“As Amends the Law Today
Section 54954.2 of the Government Code is amended to read:
(a) (1) At least 72 hours before a regular meeting, the legislative body of the local agency, or its designee, shall post an agenda containing a brief general description of each item of business to be transacted or discussed at the meeting, including items to be discussed in closed session. A brief general description of an item generally need not exceed 20 words. The agenda shall specify the time and location of the regular meeting and shall be posted in a location that is freely accessible to members of the public and on the local agency’s Internet Web site, if the local agency has one. If requested, the agenda shall be made available in appropriate alternative formats to persons with a disability, as required by Section 202 of the Americans with Disabilities Act of 1990 (42 U.S.C. Sec. 12132), and the federal rules and regulations adopted in implementation thereof. The agenda shall include information regarding how, to whom, and when a request for disability-related modification or accommodation, including auxiliary aids or services, may be made by a person with a disability who requires a modification or accommodation in order to participate in the public meeting.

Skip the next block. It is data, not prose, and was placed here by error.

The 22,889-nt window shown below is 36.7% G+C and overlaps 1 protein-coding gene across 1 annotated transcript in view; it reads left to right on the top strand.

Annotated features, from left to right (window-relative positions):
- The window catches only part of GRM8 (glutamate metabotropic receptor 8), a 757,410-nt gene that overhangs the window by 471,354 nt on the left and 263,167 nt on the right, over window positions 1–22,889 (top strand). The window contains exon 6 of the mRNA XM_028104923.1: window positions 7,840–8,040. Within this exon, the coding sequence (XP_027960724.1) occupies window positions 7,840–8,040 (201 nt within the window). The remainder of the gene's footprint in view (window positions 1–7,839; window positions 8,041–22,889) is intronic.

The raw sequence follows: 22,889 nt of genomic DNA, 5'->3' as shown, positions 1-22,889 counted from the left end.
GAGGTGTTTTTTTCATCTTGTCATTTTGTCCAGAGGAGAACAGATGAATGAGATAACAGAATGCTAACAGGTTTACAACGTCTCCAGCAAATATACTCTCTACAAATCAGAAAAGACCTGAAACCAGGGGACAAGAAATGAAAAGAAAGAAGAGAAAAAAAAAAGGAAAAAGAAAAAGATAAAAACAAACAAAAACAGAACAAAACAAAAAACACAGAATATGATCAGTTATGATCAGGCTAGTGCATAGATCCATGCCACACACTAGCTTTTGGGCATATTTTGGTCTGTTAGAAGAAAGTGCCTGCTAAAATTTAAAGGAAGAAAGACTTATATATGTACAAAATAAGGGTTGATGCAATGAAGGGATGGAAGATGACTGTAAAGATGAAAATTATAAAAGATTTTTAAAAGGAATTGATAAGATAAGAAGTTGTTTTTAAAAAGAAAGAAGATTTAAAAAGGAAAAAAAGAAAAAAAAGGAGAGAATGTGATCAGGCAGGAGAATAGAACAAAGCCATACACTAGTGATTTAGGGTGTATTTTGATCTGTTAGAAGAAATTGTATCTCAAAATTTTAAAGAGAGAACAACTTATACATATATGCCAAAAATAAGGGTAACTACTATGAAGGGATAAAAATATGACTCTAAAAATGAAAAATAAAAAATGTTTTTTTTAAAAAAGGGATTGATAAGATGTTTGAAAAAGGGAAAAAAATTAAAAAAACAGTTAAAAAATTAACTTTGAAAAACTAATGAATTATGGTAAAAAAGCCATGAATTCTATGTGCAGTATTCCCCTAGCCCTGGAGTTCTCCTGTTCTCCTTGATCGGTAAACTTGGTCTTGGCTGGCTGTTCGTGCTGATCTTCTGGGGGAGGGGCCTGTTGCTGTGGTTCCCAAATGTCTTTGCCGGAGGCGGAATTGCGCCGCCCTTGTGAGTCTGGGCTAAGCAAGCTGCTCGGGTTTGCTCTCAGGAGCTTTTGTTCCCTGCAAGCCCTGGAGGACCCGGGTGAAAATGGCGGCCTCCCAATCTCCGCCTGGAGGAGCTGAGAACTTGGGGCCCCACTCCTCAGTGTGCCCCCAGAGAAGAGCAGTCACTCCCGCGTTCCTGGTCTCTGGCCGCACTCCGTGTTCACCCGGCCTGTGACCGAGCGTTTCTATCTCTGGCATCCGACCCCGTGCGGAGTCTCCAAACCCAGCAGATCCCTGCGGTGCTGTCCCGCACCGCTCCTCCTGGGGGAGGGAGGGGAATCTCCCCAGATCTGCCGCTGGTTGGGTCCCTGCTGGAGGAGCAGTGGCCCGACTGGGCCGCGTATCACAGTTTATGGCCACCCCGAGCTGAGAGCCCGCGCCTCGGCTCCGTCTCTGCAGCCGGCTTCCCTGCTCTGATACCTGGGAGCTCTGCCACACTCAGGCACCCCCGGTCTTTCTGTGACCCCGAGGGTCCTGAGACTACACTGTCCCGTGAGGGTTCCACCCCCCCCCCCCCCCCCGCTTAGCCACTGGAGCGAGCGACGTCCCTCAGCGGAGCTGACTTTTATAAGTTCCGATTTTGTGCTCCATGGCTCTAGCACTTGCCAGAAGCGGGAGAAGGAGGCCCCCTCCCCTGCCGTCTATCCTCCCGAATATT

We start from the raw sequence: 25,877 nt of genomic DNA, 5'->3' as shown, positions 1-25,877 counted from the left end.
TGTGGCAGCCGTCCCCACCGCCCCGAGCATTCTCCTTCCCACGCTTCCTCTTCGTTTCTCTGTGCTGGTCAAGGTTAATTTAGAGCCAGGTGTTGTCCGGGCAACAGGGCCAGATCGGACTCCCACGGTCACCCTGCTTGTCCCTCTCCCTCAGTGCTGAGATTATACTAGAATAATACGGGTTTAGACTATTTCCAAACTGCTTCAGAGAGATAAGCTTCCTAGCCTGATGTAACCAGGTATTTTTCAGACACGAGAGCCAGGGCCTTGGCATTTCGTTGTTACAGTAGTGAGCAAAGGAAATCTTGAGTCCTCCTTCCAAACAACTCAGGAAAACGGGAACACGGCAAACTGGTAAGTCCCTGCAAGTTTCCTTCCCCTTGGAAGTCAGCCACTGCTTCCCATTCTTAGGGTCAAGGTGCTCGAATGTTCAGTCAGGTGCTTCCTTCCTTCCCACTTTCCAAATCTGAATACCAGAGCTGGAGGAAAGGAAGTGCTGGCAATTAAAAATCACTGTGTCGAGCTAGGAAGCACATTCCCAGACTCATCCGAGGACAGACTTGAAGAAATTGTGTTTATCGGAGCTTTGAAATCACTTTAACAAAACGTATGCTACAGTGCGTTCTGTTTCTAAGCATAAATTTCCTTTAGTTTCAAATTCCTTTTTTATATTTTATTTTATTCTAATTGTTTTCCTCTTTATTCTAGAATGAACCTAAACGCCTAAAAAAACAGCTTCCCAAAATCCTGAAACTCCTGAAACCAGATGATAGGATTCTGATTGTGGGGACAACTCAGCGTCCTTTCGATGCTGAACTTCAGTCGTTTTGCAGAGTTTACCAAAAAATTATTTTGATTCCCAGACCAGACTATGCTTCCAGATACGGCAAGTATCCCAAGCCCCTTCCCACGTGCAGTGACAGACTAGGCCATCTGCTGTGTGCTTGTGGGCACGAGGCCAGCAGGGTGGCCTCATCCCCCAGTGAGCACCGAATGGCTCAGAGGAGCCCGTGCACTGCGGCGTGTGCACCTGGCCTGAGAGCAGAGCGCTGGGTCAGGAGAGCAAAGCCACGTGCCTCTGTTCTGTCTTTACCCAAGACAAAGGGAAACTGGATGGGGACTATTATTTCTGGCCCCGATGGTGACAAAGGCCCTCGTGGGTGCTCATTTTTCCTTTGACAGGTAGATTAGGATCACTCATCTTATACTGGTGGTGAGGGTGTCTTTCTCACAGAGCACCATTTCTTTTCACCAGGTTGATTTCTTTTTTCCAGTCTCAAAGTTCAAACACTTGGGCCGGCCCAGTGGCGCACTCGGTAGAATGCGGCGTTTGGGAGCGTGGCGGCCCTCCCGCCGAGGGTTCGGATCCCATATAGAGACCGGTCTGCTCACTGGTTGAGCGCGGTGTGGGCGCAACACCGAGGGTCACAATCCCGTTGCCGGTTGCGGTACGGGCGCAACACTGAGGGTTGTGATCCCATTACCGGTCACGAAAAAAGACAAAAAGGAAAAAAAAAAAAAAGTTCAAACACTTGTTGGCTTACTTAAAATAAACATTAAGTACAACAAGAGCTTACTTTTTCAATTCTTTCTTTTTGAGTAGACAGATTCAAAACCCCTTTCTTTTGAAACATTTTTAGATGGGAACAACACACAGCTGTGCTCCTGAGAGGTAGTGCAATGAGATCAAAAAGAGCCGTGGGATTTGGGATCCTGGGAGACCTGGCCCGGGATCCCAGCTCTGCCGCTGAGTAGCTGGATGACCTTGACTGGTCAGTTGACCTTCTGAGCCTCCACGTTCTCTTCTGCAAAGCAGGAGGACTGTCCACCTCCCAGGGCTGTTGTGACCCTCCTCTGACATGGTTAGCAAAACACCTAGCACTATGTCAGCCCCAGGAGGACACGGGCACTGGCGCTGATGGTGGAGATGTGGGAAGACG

(2) For a meeting occurring on and after January 1, 2019, of a legislative body of a city, county, city and county, special district, school district, or political subdivision established by the state that has an Internet Web site, the following provisions shall apply:
(A) An online posting of an agenda shall be posted on the primary Internet Web site homepage of a city, county, city and county, special district, school district, or political subdivision established by the state that is accessible through a prominent, direct link to the current agenda. The direct link to the agenda shall not be in a contextual menu; however, a link in addition to the direct link to the agenda may be accessible through a contextual menu.
(B) An online posting of an agenda including, but not limited to, an agenda posted in an integrated agenda management platform, shall be posted in an open format that meets all of the following requirements: